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The Ancient Coin Collectors Guild has become a driving force in the ongoing effort to protect coin collectors and museums in which coins are stored from being forced to give up these items to foreign governments under the premise the coins are the cultural patrimony of the claimant nation. — Richard Giedroyc, World Coin News April 26, 2010



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Dr. Roger Bland speaks in Washington DC

Dr. Roger Bland, Head of the Department of Treasure and Portable Antiquities at the British Museum Spoke as a guest of ACCG and ANS in Washington DC and was recognized for his contributions to numismatics with the ACCG Friend Award.

June 30, 2007

The founder of the Portable Antiquities Scheme in Britain, which this year celebrates its tenth anniversary, came to the U.S. Capitol in Washington DC on June 26, 2007 to report on the progress made in reporting finds of artifacts in Britain.
Some of the major points from Dr. Bland's lecture were:

  • The Treasure Act of 1996 attempted to regularize the common law system of treasure trove. The changes in the system were modest, but the effect has been great. The Treasure Act covers groups of coins and precious metal objects. There also is a voluntary Portable Antiquities Scheme (“PAS”). Both the Treasure Act and the PAS have led to a large increase in the number of artifacts that have been reported. In 1988, there were 25 finds reported under Common Law Treasure Trove. In 1998, the number had increased to 200. In 2002, the number increased further to 673. The number reported under the PAS is quite large, i.e. some 57,000 in 2006-2007
  • The Treasure Act is a reporting scheme that provides museums with a right of first refusal over the artifacts reported. Artifacts that are retained must be paid for based on full market value. The valuation comes from a committee that includes members of the trade and museums.
  • Most of the finds come from metal detectorists working cultivated land. This is significant. The archaeological context has already been disturbed and removing the artifacts helps save them from damage from deep plowing and/or chemicals used in food production.
  • Administering the program is relatively inexpensive, i.e.. £ 1.4 million per year. The costs of purchasing finds is separate and must be raised by the museums. There has been enough money available to purchase items of national importance. Items of secondary importance are regularly returned to the finder or landowner. After they are returned, they may be sold.
  • The system is not perfect, but it has helped bring archaeologists and members of the public together.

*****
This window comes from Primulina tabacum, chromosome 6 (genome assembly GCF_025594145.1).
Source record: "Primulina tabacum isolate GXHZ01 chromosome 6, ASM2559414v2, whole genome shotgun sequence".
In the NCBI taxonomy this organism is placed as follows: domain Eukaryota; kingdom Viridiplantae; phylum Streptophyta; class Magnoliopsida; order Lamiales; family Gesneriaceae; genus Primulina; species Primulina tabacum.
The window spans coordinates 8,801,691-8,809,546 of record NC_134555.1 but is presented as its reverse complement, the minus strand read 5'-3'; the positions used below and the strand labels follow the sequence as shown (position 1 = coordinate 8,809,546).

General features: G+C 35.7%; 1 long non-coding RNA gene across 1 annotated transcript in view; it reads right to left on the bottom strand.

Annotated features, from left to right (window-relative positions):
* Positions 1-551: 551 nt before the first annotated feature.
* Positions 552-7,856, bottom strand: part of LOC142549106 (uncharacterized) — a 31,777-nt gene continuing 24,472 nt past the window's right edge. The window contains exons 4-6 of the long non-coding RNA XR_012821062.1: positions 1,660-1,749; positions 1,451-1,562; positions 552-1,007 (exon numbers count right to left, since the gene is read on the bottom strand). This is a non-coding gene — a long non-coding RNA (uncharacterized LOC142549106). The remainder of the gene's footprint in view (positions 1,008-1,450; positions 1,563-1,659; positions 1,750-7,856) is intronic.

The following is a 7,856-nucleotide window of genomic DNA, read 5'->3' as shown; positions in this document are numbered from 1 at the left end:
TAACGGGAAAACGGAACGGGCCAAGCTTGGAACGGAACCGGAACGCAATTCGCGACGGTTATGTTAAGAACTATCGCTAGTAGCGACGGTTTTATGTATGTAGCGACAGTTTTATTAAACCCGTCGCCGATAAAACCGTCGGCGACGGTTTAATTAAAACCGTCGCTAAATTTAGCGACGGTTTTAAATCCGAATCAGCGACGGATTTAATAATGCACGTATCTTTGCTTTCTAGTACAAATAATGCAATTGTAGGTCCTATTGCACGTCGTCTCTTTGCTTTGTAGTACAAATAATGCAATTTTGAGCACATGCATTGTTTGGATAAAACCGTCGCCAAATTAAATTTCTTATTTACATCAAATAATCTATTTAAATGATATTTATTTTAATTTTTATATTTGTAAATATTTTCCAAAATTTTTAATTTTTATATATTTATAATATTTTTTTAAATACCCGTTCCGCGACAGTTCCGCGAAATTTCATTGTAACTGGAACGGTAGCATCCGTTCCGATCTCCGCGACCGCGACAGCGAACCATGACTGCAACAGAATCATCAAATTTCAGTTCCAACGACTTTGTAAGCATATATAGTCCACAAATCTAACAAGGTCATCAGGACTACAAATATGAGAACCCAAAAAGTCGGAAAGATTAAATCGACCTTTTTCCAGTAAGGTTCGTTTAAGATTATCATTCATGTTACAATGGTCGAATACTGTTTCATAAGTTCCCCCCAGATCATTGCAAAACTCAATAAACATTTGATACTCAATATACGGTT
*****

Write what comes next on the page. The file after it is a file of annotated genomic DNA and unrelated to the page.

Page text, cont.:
• Dr. Bland has lectured about the Treasure Act and PAS abroad. He finds that in countries where the state has declared anything found in the ground to be state property, state sponsored archaeologists (which is everyone) find it difficult to grasp the concept that “less may be more,” i.e., that if reporting is encouraged with the prospect of a reward of full market value, many more artifacts will be reported. In contrast, he has an easier time convincing museum professionals in such countries about the merits of such a system.

The audience in Washington included Congressman John Culberson (R-TX), members of the Cultural Property Advisory Committee, Dr. John Russell - U.S. State Department Special Assistant of Iraqi cultural affairs, representatives of the State Department Bureau of Educational and Cultural Affairs, National Park Service, the American Numismatic Society, the Cypriot and Turkish embassies, Brian Rose - AIA President, members of the press and other interested parties. The venue was provided by Congressman Culberson and the event was co-hosted by the ACCG and the American Numismatic Society. Dr. Bland delivered the same presentation at ANS headquarters in New York City on June 27th.

In recognition of his many contributions to numismatics, the ACCG presented to Dr. Bland its Friend of Numismatics Award. This award is reserved for individuals who are not primarily involved in numismatic activities but have made significant contributions to the advancement and preservation of ancient coin collecting as a private pursuit.

A copy of Dr. Bland's Powerpoint presentation may be downloaded at

Dr. Roger Bland (left) accepts the ACCG Friend of Numismatics Award from Peter K. Tompa, guild president, at the U.S. Capitol in Washington.

friend of numismatics
roger bland
washington, dc
john culberson
peter k. tompa

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